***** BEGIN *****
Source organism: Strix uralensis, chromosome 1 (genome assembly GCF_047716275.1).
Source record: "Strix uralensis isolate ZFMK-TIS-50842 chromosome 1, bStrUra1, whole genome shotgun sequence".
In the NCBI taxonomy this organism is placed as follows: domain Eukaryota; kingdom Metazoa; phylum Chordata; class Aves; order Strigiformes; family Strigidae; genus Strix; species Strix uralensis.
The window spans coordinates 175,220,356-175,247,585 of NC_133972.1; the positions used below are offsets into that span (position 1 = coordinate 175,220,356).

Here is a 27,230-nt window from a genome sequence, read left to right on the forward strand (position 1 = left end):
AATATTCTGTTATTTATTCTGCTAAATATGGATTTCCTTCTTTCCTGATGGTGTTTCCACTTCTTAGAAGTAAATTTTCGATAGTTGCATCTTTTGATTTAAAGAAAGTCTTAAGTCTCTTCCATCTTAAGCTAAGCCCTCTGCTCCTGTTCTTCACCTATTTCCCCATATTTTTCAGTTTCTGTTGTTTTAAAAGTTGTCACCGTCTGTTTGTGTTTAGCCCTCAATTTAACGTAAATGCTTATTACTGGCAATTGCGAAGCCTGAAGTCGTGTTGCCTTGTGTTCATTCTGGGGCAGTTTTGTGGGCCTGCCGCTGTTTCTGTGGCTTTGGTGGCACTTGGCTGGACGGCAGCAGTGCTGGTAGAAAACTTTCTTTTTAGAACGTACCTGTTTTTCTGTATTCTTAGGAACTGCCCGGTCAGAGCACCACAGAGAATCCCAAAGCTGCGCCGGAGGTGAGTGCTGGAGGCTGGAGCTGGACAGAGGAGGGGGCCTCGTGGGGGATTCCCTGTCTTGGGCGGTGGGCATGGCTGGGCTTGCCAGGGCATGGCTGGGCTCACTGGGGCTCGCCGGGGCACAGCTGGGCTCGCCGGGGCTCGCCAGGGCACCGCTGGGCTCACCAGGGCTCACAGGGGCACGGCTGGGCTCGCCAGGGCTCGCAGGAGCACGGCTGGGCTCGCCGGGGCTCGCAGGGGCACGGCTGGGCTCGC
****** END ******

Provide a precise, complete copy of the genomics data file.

Source organism: Strix uralensis, chromosome 1 (genome assembly GCF_047716275.1).
Source record: "Strix uralensis isolate ZFMK-TIS-50842 chromosome 1, bStrUra1, whole genome shotgun sequence".
In the NCBI taxonomy this organism is placed as follows: domain Eukaryota; kingdom Metazoa; phylum Chordata; class Aves; order Strigiformes; family Strigidae; genus Strix; species Strix uralensis.
The window spans coordinates 175,220,356-175,247,585 of NC_133972.1; the positions used below are offsets into that span (position 1 = coordinate 175,220,356).

Here is a 27,230-nt window from a genome sequence, read left to right on the forward strand (position 1 = left end):
AATATTCTGTTATTTATTCTGCTAAATATGGATTTCCTTCTTTCCTGATGGTGTTTCCACTTCTTAGAAGTAAATTTTCGATAGTTGCATCTTTTGATTTAAAGAAAGTCTTAAGTCTCTTCCATCTTAAGCTAAGCCCTCTGCTCCTGTTCTTCACCTATTTCCCCATATTTTTCAGTTTCTGTTGTTTTAAAAGTTGTCACCGTCTGTTTGTGTTTAGCCCTCAATTTAACGTAAATGCTTATTACTGGCAATTGCGAAGCCTGAAGTCGTGTTGCCTTGTGTTCATTCTGGGGCAGTTTTGTGGGCCTGCCGCTGTTTCTGTGGCTTTGGTGGCACTTGGCTGGACGGCAGCAGTGCTGGTAGAAAACTTTCTTTTTAGAACGTACCTGTTTTTCTGTATTCTTAGGAACTGCCCGGTCAGAGCACCACAGAGAATCCCAAAGCTGCGCCGGAGGTGAGTGCTGGAGGCTGGAGCTGGACAGAGGAGGGGGCCTCGTGGGGGATTCCCTGTCTTGGGCGGTGGGCATGGCTGGGCTTGCCAGGGCATGGCTGGGCTCACTGGGGCTCGCCGGGGCACAGCTGGGCTCGCCGGGGCTCGCCAGGGCACCGCTGGGCTCACCAGGGCTCACAGGGGCACGGCTGGGCTCGCCAGGGCTCGCAGGAGCACGGCTGGGCTCGCCGGGGCTCGCAGGGGCACGGCTGGGCTCGC